Think Architecturally

I’ve been doing what I often do two-thirds of the way through a novel, I’ve been re-structuring it. My most influential writing teacher, Ellington White, used to say often that if a piece of fiction isn’t working, or becomes bogged down, the problem (or solution, depending how you want to look at it) often lies in the structure.

The phrase “think architecturally” I’m borrowing from Naomi Epel’s nifty little deck of cards recommended to me by Steve Krause, called The Observation Deck: A Tool Kit For Writers. Each card addresses some writerly advice gleaned from a wide range of writers Epel interviewed. It sounds cheesy, I know, but the idea is to draw a card when stuck or looking for a little inspiration, read the discussion in the accompanying booklet, and take it from there. It rarely tells me anything I don’t know already, but that’s usually the point: You’re forgetting something you already know!

So in my case, when I drew this card and remembered Ellington’s advice, a cursory examination of the three threads of the story quickly revealed they were seriously out of proportion with each other, and while one was ladled in great globs, the others were eked out in dribs and drabs. The sequence of events in each needed to be seriously reworked. This led to other discoveries and an end to the logjam. Feeling stuck? Ellington, Naomi, and I recommend having a look at structure.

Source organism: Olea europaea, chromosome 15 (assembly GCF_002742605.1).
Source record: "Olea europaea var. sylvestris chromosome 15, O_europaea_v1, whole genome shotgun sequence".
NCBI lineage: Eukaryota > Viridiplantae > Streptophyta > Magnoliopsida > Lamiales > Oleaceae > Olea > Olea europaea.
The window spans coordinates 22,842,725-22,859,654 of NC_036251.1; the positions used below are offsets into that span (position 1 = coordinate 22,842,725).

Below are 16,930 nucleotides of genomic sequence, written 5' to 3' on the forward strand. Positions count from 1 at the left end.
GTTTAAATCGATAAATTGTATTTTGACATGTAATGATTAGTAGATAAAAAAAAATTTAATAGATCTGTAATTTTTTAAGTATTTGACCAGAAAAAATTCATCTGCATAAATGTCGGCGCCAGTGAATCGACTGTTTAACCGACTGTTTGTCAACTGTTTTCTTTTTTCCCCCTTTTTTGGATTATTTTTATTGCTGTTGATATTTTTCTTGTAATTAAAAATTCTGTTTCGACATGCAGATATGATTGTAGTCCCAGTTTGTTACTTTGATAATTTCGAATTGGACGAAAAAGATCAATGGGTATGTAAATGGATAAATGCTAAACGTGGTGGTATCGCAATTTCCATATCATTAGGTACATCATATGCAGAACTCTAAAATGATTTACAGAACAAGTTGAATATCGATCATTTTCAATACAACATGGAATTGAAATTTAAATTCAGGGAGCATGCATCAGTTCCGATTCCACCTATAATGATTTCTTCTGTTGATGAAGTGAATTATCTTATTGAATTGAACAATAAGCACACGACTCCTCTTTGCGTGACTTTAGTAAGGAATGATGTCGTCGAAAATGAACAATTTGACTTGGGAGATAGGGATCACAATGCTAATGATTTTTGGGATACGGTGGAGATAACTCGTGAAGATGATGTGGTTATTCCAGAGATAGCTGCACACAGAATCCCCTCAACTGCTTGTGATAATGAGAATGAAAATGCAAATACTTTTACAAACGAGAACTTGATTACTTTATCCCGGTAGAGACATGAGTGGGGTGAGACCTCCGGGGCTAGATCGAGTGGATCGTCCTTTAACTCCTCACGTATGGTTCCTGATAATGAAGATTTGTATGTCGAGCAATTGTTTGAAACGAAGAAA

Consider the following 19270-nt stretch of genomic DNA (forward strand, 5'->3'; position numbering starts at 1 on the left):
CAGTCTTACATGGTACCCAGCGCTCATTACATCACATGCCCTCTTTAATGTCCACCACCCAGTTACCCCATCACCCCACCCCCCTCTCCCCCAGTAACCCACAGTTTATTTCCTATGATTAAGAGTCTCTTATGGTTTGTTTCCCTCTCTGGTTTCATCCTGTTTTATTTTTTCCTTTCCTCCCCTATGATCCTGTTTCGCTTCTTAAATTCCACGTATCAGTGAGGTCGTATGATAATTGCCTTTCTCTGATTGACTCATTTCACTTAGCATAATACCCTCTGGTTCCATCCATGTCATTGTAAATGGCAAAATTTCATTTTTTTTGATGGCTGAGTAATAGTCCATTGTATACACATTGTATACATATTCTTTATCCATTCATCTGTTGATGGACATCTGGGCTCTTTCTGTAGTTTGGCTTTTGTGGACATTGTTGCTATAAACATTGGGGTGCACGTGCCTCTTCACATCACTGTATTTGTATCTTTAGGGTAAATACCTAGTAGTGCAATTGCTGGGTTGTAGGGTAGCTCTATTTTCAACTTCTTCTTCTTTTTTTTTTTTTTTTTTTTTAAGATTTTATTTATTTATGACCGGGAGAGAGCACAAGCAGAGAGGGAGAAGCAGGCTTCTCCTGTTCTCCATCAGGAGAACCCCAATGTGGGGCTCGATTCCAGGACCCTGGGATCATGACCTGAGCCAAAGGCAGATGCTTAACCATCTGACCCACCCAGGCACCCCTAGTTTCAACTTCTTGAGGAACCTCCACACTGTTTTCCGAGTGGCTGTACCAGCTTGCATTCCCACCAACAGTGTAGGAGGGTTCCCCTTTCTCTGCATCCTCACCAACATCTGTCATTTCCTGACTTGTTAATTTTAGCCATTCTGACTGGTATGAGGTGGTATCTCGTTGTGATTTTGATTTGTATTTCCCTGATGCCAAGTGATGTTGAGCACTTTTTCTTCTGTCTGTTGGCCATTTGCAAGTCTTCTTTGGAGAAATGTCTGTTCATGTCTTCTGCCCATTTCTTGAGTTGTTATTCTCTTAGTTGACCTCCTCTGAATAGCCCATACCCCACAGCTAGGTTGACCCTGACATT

6 thoughts on “Think Architecturally

  1. I love that card deck! I’ve kept one on my desk and one in my backpack for years now.

    Another wonderful though less obvious card deck that I keep on me at all times is the Oblique Strategies deck

    It’s great for prompting in weird ways. And no, I swear, I’m not just a Brian Eno fanboy.

    Okay. Maybe a little. But just because I’m planning on tampering with the new School of Business’ announcement system to constantly beam Music for Airports.

  2. I’ve never been able to lay my hands on an Oblique Strategies Deck. I priced one through your link, Dustin, and it was 30 pounds! Is it printed in gold leaf? Where can an impoverished midlist writer such as myself fine one?

  3. 30 pounds is a steal. Decks used to be found on eBay from several hundred to several thousand dollars. Insanity!

    I know there’s a swanky little widget if you happen to have a Mac.

    Or I can just make you one with our badass label printer at work and a stack of index cards 😉

  4. I do have a Mac, of course, so I’m off to see the Widget. If that doesn’t work out, we’ll have to hit that label printer after hours.

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